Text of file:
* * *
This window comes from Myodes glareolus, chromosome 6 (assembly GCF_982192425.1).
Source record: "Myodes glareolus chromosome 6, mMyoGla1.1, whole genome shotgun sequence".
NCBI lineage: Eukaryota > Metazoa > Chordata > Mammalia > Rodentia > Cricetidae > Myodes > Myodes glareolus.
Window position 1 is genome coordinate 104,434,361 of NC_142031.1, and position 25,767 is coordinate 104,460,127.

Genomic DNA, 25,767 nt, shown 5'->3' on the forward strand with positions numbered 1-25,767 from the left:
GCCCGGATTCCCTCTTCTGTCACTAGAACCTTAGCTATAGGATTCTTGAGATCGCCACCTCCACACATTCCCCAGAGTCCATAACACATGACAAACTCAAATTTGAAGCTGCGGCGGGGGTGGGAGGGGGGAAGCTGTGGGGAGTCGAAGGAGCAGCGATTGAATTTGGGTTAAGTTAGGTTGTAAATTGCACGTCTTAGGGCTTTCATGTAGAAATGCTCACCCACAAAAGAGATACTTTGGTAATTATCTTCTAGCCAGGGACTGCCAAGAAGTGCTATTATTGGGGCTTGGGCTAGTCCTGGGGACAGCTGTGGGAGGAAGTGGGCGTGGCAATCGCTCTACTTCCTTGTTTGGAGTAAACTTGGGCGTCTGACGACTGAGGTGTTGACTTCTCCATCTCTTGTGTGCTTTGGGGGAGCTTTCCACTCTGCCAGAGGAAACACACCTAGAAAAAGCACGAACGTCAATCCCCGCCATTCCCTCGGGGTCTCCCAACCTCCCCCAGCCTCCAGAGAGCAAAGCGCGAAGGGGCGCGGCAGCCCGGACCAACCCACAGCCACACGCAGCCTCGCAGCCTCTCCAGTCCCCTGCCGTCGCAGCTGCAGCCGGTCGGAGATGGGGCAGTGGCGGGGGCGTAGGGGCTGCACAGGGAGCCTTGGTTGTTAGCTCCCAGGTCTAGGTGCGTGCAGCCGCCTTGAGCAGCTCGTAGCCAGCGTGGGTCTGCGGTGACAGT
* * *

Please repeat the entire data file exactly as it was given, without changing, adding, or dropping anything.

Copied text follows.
This window comes from Myodes glareolus, chromosome 6 (assembly GCF_982192425.1).
Source record: "Myodes glareolus chromosome 6, mMyoGla1.1, whole genome shotgun sequence".
NCBI lineage: Eukaryota > Metazoa > Chordata > Mammalia > Rodentia > Cricetidae > Myodes > Myodes glareolus.
Window position 1 is genome coordinate 104,434,361 of NC_142031.1, and position 25,767 is coordinate 104,460,127.

Genomic DNA, 25,767 nt, shown 5'->3' on the forward strand with positions numbered 1-25,767 from the left:
GCCCGGATTCCCTCTTCTGTCACTAGAACCTTAGCTATAGGATTCTTGAGATCGCCACCTCCACACATTCCCCAGAGTCCATAACACATGACAAACTCAAATTTGAAGCTGCGGCGGGGGTGGGAGGGGGGAAGCTGTGGGGAGTCGAAGGAGCAGCGATTGAATTTGGGTTAAGTTAGGTTGTAAATTGCACGTCTTAGGGCTTTCATGTAGAAATGCTCACCCACAAAAGAGATACTTTGGTAATTATCTTCTAGCCAGGGACTGCCAAGAAGTGCTATTATTGGGGCTTGGGCTAGTCCTGGGGACAGCTGTGGGAGGAAGTGGGCGTGGCAATCGCTCTACTTCCTTGTTTGGAGTAAACTTGGGCGTCTGACGACTGAGGTGTTGACTTCTCCATCTCTTGTGTGCTTTGGGGGAGCTTTCCACTCTGCCAGAGGAAACACACCTAGAAAAAGCACGAACGTCAATCCCCGCCATTCCCTCGGGGTCTCCCAACCTCCCCCAGCCTCCAGAGAGCAAAGCGCGAAGGGGCGCGGCAGCCCGGACCAACCCACAGCCACACGCAGCCTCGCAGCCTCTCCAGTCCCCTGCCGTCGCAGCTGCAGCCGGTCGGAGATGGGGCAGTGGCGGGGGCGTAGGGGCTGCACAGGGAGCCTTGGTTGTTAGCTCCCAGGTCTAGGTGCGTGCAGCCGCCTTGAGCAGCTCGTAGCCAGCGTGGGTCTGCGGTGACAGT